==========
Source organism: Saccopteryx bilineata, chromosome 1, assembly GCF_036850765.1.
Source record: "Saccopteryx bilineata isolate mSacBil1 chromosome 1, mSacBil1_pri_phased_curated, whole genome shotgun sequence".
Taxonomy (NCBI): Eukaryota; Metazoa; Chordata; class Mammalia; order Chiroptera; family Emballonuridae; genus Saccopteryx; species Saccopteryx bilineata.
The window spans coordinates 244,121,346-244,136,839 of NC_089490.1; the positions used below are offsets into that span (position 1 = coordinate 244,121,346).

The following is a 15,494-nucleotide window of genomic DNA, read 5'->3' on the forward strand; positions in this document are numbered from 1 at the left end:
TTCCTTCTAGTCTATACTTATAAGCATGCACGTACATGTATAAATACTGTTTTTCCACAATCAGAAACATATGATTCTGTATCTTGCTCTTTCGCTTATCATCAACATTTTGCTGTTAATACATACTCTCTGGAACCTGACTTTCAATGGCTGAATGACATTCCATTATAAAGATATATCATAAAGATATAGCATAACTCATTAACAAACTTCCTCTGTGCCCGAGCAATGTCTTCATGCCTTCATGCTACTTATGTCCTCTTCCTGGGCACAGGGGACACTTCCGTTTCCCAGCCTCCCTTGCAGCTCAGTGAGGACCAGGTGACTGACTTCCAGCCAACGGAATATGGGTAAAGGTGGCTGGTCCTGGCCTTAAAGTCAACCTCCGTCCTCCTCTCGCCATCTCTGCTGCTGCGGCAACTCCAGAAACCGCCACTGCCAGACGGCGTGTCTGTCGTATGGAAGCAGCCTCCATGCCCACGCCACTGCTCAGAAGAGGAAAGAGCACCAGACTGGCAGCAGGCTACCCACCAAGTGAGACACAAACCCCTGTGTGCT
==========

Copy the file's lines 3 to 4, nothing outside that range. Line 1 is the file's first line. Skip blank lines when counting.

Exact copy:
Taxonomy (NCBI): Eukaryota; Metazoa; Chordata; class Mammalia; order Chiroptera; family Emballonuridae; genus Saccopteryx; species Saccopteryx bilineata.
The window spans coordinates 244,121,346-244,136,839 of NC_089490.1; the positions used below are offsets into that span (position 1 = coordinate 244,121,346).